Wiktionary:About Hausa

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Policies – Entries: CFI - EL - NORM - NPOV - QUOTE - REDIR - DELETE. Languages: LT - AXX. Others: BLOCK - BOTS - VOTES.
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Hausa (ISO code ha) is a Chadic language spoken chiefly in Nigeria and Niger, in West Africa. This page documents common practices and standards used across Wiktionary in entries for this language.


By default, entries are assumed to reflect standard written Hausa. Where they do not, they should have labels denoting which dialects use a term (using the name of the dialect or the city it is spoken in). If it is not known which dialect a term belongs to, it can be marked with the label dialectal.

Nigerian Hausa is the default; terms used only in Niger or other countries or with specialised meanings there should be labelled as such. The letter ƴ can be used in alternative-spelling entries marked with the label Niger; the lemma should be housed at the spelling with 'y.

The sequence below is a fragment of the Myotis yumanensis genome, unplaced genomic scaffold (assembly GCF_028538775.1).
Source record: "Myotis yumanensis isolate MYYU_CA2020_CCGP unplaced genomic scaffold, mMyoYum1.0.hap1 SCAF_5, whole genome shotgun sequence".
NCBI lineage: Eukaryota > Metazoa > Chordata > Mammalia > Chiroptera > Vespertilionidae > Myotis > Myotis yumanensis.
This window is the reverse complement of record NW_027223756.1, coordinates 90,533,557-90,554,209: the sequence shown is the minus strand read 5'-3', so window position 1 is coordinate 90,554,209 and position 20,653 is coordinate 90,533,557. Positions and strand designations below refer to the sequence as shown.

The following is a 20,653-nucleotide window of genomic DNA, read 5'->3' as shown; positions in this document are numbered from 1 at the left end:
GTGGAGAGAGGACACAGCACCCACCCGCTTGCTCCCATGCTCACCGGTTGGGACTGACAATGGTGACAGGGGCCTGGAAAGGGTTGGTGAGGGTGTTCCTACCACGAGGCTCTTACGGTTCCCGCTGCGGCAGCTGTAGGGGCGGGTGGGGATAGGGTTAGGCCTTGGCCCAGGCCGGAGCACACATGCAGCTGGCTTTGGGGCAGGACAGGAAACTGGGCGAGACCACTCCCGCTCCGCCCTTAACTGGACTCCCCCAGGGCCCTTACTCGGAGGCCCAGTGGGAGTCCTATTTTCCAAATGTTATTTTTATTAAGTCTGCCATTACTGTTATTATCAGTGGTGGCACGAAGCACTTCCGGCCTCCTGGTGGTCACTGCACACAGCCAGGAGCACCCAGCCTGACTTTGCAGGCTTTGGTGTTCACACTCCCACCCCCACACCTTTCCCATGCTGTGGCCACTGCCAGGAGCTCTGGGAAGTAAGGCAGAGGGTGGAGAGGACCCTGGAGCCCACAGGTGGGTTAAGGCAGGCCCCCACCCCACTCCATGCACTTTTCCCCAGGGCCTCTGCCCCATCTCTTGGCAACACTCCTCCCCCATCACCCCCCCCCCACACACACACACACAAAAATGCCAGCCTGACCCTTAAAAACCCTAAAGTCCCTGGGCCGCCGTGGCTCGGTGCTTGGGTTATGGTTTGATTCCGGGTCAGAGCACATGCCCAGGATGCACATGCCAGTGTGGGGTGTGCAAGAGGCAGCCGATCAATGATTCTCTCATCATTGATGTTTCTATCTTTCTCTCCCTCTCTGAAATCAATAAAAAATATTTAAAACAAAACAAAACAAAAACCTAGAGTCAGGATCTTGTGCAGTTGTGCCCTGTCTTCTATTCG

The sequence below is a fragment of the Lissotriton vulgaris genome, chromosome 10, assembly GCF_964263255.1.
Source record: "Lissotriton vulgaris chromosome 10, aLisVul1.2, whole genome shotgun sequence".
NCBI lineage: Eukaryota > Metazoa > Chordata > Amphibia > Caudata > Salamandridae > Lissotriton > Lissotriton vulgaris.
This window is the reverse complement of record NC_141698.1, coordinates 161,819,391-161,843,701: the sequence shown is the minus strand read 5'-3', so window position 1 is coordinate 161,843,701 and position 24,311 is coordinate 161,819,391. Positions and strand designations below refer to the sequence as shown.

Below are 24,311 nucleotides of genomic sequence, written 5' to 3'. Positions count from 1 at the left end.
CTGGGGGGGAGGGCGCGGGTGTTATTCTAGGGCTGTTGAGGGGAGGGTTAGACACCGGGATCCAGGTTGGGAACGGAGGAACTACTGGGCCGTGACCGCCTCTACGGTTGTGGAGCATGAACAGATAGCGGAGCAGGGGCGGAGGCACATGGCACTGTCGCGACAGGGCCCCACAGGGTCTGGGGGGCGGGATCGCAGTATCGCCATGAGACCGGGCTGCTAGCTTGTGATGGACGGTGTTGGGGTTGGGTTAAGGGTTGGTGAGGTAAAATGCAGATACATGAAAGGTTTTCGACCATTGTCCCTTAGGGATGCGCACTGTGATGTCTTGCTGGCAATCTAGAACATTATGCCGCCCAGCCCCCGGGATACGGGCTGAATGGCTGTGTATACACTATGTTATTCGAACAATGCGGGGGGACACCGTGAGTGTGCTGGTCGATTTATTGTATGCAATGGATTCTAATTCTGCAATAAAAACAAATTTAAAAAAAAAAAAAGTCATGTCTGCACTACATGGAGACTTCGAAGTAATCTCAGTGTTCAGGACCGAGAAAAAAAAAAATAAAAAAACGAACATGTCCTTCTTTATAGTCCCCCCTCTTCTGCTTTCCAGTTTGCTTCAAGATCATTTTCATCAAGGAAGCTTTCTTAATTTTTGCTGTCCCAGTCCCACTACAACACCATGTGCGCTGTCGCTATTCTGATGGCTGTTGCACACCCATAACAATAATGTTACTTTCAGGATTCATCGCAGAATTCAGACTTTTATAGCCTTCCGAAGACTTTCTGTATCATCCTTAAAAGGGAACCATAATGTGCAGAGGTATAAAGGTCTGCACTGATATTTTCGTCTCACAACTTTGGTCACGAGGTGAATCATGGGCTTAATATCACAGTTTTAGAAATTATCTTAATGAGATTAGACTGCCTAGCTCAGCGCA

Not all dialects have tone or gender distinctions, but these should still be given where appropriate in all entries.


The standard Latin script boko system should be used, with the special letters ɓ, ɗ, and ƙ (but 'y instead of ƴ, except for Nigerien alternative spelling entries). Glottal stops should be written as i except at the beginning of a word, where they should be left unwritten.

Diacritical marks should not be used in page titles, but should always be used in headwords. These are the tilde on the trilled r (r̃), the macron for vowel length, and tone markers. The macron (¯) should always be used for long vowels, with short vowels unmarked (rather than the alternative system where long vowels are unmarked and short vowels marked with an cedilla). High tone is left unmarked, low tone is marked with a grave (`), and falling tone with a circumflex (ˆ). Long vowels with low tone should be written with the macron as the lower (composed) character, for example ā̀. An initial capital R is always rolled, and therefore R̃ need never be written.

Entries in Ajami (Arabic script) may be created only if the term is attested in that script with that spelling, and should be soft redirects to the Latin-script spelling.